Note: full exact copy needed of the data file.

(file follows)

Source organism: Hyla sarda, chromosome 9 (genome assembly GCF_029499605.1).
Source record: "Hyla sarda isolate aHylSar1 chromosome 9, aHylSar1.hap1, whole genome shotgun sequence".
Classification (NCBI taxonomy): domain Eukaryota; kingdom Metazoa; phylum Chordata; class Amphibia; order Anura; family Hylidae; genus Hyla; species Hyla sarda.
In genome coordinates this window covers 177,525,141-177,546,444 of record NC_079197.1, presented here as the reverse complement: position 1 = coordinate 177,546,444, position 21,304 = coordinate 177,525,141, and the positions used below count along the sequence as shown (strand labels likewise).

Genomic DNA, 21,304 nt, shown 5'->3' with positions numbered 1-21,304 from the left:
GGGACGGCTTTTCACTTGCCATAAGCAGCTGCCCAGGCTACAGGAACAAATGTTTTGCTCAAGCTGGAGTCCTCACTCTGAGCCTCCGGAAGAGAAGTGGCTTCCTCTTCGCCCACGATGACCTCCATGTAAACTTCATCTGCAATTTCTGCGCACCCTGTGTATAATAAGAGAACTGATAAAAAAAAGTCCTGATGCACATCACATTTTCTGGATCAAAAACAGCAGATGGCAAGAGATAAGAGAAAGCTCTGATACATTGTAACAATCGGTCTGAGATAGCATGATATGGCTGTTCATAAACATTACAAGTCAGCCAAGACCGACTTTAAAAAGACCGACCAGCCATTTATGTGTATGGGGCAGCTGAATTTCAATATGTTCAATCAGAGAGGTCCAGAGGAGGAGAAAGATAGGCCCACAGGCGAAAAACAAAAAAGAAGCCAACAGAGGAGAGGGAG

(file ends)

Source organism: Hyla sarda, chromosome 9 (genome assembly GCF_029499605.1).
Source record: "Hyla sarda isolate aHylSar1 chromosome 9, aHylSar1.hap1, whole genome shotgun sequence".
Classification (NCBI taxonomy): domain Eukaryota; kingdom Metazoa; phylum Chordata; class Amphibia; order Anura; family Hylidae; genus Hyla; species Hyla sarda.
In genome coordinates this window covers 177,525,141-177,546,444 of record NC_079197.1, presented here as the reverse complement: position 1 = coordinate 177,546,444, position 21,304 = coordinate 177,525,141, and the positions used below count along the sequence as shown (strand labels likewise).

Genomic DNA, 21,304 nt, shown 5'->3' with positions numbered 1-21,304 from the left:
GGGACGGCTTTTCACTTGCCATAAGCAGCTGCCCAGGCTACAGGAACAAATGTTTTGCTCAAGCTGGAGTCCTCACTCTGAGCCTCCGGAAGAGAAGTGGCTTCCTCTTCGCCCACGATGACCTCCATGTAAACTTCATCTGCAATTTCTGCGCACCCTGTGTATAATAAGAGAACTGATAAAAAAAAGTCCTGATGCACATCACATTTTCTGGATCAAAAACAGCAGATGGCAAGAGATAAGAGAAAGCTCTGATACATTGTAACAATCGGTCTGAGATAGCATGATATGGCTGTTCATAAACATTACAAGTCAGCCAAGACCGACTTTAAAAAGACCGACCAGCCATTTATGTGTATGGGGCAGCTGAATTTCAATATGTTCAATCAGAGAGGTCCAGAGGAGGAGAAAGATAGGCCCACAGGCGAAAAACAAAAAAGAAGCCAACAGAGGAGAGGGAG